This reminds me of similar news from Charlotte, where the “Charlotte Lynx” Blue Line was reported to have generated “nearly 10,000,000 square feet of new commercial and residential development along its route” (9.6 miles). See <http://ctod.org/portal/sites/default/files/CTOD_R2R_Final_20110321.pdf>.
I’ve mentioned this before – but “Park Avenue” was designed as a streetcar suburb. With the precedent for economic activity generated by streetcars, and momentum of economic activity downtown, I think it’s smart to begin exploring the return of rails on Magnolia. Like Charlotte and Atlanta, Knoxville can – and should – be a leader in the Southeast for public transportation infrastructure.
Sharing my comments in response to a survey from the City of Knoxville:
The City of Knoxville seeking public ideas and input for redevelopment of City-owned properties on the 400 and 500 blocks of West Jackson Avenue, including the Jackson Avenue Parking Lot and the site of the former McClung Warehouses. Please give us your thoughts on any or all of the following questions:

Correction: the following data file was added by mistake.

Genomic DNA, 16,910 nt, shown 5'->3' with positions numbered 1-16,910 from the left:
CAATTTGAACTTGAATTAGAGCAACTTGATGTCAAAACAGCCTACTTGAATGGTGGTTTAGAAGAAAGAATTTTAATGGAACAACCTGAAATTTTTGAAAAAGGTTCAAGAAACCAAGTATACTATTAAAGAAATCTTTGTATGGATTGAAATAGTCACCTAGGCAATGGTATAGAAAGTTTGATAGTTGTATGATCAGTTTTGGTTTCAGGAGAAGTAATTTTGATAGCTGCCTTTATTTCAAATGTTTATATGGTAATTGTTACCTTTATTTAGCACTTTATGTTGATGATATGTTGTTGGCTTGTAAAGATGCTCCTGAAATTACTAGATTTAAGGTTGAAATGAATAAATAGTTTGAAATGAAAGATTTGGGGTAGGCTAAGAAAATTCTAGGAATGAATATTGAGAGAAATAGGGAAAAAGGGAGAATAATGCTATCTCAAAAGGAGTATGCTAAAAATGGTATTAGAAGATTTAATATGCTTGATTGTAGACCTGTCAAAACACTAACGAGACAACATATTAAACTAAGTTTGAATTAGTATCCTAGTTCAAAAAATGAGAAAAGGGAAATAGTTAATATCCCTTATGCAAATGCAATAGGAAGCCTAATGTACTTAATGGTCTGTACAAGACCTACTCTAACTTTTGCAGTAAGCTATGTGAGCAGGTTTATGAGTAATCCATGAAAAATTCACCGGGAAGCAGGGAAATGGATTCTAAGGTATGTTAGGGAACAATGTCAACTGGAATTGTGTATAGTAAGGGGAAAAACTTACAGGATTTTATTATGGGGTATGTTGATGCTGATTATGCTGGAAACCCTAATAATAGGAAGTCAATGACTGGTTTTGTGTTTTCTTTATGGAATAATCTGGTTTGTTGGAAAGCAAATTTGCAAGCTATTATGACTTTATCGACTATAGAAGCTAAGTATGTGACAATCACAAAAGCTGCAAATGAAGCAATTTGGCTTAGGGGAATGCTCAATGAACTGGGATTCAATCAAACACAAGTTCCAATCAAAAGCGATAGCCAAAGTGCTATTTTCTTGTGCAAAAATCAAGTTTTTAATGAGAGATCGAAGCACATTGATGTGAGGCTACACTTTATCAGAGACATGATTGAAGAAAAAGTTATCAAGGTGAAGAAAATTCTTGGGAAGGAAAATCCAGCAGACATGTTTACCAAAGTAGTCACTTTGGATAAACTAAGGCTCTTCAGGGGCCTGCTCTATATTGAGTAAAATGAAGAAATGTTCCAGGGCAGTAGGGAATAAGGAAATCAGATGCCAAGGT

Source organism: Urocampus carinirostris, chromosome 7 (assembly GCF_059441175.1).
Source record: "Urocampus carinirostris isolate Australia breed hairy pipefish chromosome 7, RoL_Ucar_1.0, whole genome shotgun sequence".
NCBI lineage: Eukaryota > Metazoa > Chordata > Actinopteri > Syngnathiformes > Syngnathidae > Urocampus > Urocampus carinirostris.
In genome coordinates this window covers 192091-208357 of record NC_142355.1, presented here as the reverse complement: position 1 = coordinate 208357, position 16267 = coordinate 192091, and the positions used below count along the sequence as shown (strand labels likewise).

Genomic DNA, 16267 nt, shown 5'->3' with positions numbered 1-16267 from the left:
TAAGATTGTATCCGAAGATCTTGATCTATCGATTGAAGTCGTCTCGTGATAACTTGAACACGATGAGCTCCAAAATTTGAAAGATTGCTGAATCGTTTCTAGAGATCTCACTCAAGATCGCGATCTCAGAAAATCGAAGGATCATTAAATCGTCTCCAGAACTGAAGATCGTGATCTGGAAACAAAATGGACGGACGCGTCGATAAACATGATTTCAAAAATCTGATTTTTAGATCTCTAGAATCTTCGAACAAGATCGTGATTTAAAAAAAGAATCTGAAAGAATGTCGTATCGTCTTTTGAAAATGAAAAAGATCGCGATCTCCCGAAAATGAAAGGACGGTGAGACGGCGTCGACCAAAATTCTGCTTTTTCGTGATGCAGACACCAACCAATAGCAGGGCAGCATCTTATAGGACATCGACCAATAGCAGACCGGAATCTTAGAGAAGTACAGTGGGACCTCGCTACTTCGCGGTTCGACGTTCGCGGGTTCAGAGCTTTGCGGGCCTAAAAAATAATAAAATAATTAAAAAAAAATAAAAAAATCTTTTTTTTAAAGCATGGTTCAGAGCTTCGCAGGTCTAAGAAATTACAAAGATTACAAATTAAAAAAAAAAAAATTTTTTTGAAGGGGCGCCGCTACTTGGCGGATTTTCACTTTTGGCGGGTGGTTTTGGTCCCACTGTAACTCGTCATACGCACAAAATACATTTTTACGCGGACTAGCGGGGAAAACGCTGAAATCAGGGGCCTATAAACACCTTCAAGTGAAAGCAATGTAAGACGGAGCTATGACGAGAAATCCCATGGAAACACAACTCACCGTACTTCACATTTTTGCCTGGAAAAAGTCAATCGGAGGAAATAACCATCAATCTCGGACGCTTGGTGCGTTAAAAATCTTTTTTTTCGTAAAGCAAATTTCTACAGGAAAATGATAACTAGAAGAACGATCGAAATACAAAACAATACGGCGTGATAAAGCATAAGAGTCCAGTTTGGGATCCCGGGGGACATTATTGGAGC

1. USE: What kind of development would you like to see along that corridor? i.e., residential, retail, office, other?
Office space at ground floor leads to closed shops in the evening. There should be an emphasis on businesses at ground floor open in the evening when people are free to be downtown. This can create an inviting corridor that safely conveys pedestrians from the Old City towards World’s Fair Park and vice-versa. The low volume of traffic makes a good opportunity for window shopping and patios.
USE: What kind of development would you like to see along that corridor? i.e., residential, retail, office, other?
2. FORM: What architectural and design characteristics are important to you? What should the development look like? How should it relate to its surroundings? i.e. a few big buildings, many smaller buildings, a mix?